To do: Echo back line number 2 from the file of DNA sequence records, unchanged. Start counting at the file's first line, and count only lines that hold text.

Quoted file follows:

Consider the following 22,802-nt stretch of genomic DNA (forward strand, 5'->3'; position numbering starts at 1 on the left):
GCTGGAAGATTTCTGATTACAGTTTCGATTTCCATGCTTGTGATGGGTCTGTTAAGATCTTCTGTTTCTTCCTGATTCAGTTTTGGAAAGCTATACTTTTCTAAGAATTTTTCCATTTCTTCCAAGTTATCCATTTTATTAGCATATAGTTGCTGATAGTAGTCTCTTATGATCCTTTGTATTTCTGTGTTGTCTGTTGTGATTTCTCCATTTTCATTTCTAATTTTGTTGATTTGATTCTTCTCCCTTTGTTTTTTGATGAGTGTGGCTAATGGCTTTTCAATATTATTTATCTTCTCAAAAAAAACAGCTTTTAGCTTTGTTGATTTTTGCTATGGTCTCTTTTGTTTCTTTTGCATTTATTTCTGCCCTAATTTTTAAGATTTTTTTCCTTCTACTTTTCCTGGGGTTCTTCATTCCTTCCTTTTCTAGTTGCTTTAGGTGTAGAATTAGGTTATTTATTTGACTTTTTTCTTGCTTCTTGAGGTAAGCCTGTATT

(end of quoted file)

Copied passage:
GCTGGAAGATTTCTGATTACAGTTTCGATTTCCATGCTTGTGATGGGTCTGTTAAGATCTTCTGTTTCTTCCTGATTCAGTTTTGGAAAGCTATACTTTTCTAAGAATTTTTCCATTTCTTCCAAGTTATCCATTTTATTAGCATATAGTTGCTGATAGTAGTCTCTTATGATCCTTTGTATTTCTGTGTTGTCTGTTGTGATTTCTCCATTTTCATTTCTAATTTTGTTGATTTGATTCTTCTCCCTTTGTTTTTTGATGAGTGTGGCTAATGGCTTTTCAATATTATTTATCTTCTCAAAAAAAACAGCTTTTAGCTTTGTTGATTTTTGCTATGGTCTCTTTTGTTTCTTTTGCATTTATTTCTGCCCTAATTTTTAAGATTTTTTTCCTTCTACTTTTCCTGGGGTTCTTCATTCCTTCCTTTTCTAGTTGCTTTAGGTGTAGAATTAGGTTATTTATTTGACTTTTTTCTTGCTTCTTGAGGTAAGCCTGTATT